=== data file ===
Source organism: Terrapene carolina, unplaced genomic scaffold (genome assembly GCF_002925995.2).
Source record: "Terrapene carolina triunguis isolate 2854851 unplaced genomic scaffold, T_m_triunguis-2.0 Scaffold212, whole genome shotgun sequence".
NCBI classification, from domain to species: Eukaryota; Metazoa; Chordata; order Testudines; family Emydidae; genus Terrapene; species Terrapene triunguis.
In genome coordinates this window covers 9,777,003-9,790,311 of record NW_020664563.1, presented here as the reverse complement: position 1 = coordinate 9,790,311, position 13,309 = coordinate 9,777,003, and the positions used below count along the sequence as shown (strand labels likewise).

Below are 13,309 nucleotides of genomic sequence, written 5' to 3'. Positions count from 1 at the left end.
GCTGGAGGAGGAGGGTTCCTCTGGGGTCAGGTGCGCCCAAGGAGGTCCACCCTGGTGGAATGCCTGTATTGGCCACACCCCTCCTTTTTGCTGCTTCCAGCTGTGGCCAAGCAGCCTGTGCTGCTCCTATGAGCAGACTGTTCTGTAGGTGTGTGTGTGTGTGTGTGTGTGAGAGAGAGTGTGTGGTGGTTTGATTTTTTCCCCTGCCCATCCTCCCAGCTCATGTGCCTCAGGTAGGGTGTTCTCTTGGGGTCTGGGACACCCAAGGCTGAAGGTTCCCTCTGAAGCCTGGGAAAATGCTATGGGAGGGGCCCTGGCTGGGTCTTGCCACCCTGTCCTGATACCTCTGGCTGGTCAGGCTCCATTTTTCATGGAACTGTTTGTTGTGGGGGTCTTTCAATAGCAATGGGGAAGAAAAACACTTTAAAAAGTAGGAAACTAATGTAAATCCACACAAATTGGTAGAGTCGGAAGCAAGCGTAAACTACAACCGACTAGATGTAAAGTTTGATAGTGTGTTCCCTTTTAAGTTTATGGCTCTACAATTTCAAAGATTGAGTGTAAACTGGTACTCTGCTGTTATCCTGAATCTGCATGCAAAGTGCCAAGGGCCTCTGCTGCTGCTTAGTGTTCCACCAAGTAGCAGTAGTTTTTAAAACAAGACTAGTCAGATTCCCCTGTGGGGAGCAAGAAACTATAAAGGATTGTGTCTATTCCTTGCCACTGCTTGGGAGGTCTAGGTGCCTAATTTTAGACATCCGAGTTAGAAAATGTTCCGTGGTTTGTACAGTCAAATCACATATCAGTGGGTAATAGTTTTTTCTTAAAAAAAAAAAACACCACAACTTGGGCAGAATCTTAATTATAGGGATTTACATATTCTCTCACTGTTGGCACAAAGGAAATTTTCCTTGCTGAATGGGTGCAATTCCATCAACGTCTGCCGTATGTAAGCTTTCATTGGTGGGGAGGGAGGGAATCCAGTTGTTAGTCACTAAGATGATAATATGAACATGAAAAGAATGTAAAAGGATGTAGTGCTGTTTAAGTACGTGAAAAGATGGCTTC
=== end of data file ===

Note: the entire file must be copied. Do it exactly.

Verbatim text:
Source organism: Terrapene carolina, unplaced genomic scaffold (genome assembly GCF_002925995.2).
Source record: "Terrapene carolina triunguis isolate 2854851 unplaced genomic scaffold, T_m_triunguis-2.0 Scaffold212, whole genome shotgun sequence".
NCBI classification, from domain to species: Eukaryota; Metazoa; Chordata; order Testudines; family Emydidae; genus Terrapene; species Terrapene triunguis.
In genome coordinates this window covers 9,777,003-9,790,311 of record NW_020664563.1, presented here as the reverse complement: position 1 = coordinate 9,790,311, position 13,309 = coordinate 9,777,003, and the positions used below count along the sequence as shown (strand labels likewise).

Below are 13,309 nucleotides of genomic sequence, written 5' to 3'. Positions count from 1 at the left end.
GCTGGAGGAGGAGGGTTCCTCTGGGGTCAGGTGCGCCCAAGGAGGTCCACCCTGGTGGAATGCCTGTATTGGCCACACCCCTCCTTTTTGCTGCTTCCAGCTGTGGCCAAGCAGCCTGTGCTGCTCCTATGAGCAGACTGTTCTGTAGGTGTGTGTGTGTGTGTGTGTGTGAGAGAGAGTGTGTGGTGGTTTGATTTTTTCCCCTGCCCATCCTCCCAGCTCATGTGCCTCAGGTAGGGTGTTCTCTTGGGGTCTGGGACACCCAAGGCTGAAGGTTCCCTCTGAAGCCTGGGAAAATGCTATGGGAGGGGCCCTGGCTGGGTCTTGCCACCCTGTCCTGATACCTCTGGCTGGTCAGGCTCCATTTTTCATGGAACTGTTTGTTGTGGGGGTCTTTCAATAGCAATGGGGAAGAAAAACACTTTAAAAAGTAGGAAACTAATGTAAATCCACACAAATTGGTAGAGTCGGAAGCAAGCGTAAACTACAACCGACTAGATGTAAAGTTTGATAGTGTGTTCCCTTTTAAGTTTATGGCTCTACAATTTCAAAGATTGAGTGTAAACTGGTACTCTGCTGTTATCCTGAATCTGCATGCAAAGTGCCAAGGGCCTCTGCTGCTGCTTAGTGTTCCACCAAGTAGCAGTAGTTTTTAAAACAAGACTAGTCAGATTCCCCTGTGGGGAGCAAGAAACTATAAAGGATTGTGTCTATTCCTTGCCACTGCTTGGGAGGTCTAGGTGCCTAATTTTAGACATCCGAGTTAGAAAATGTTCCGTGGTTTGTACAGTCAAATCACATATCAGTGGGTAATAGTTTTTTCTTAAAAAAAAAAAACACCACAACTTGGGCAGAATCTTAATTATAGGGATTTACATATTCTCTCACTGTTGGCACAAAGGAAATTTTCCTTGCTGAATGGGTGCAATTCCATCAACGTCTGCCGTATGTAAGCTTTCATTGGTGGGGAGGGAGGGAATCCAGTTGTTAGTCACTAAGATGATAATATGAACATGAAAAGAATGTAAAAGGATGTAGTGCTGTTTAAGTACGTGAAAAGATGGCTTC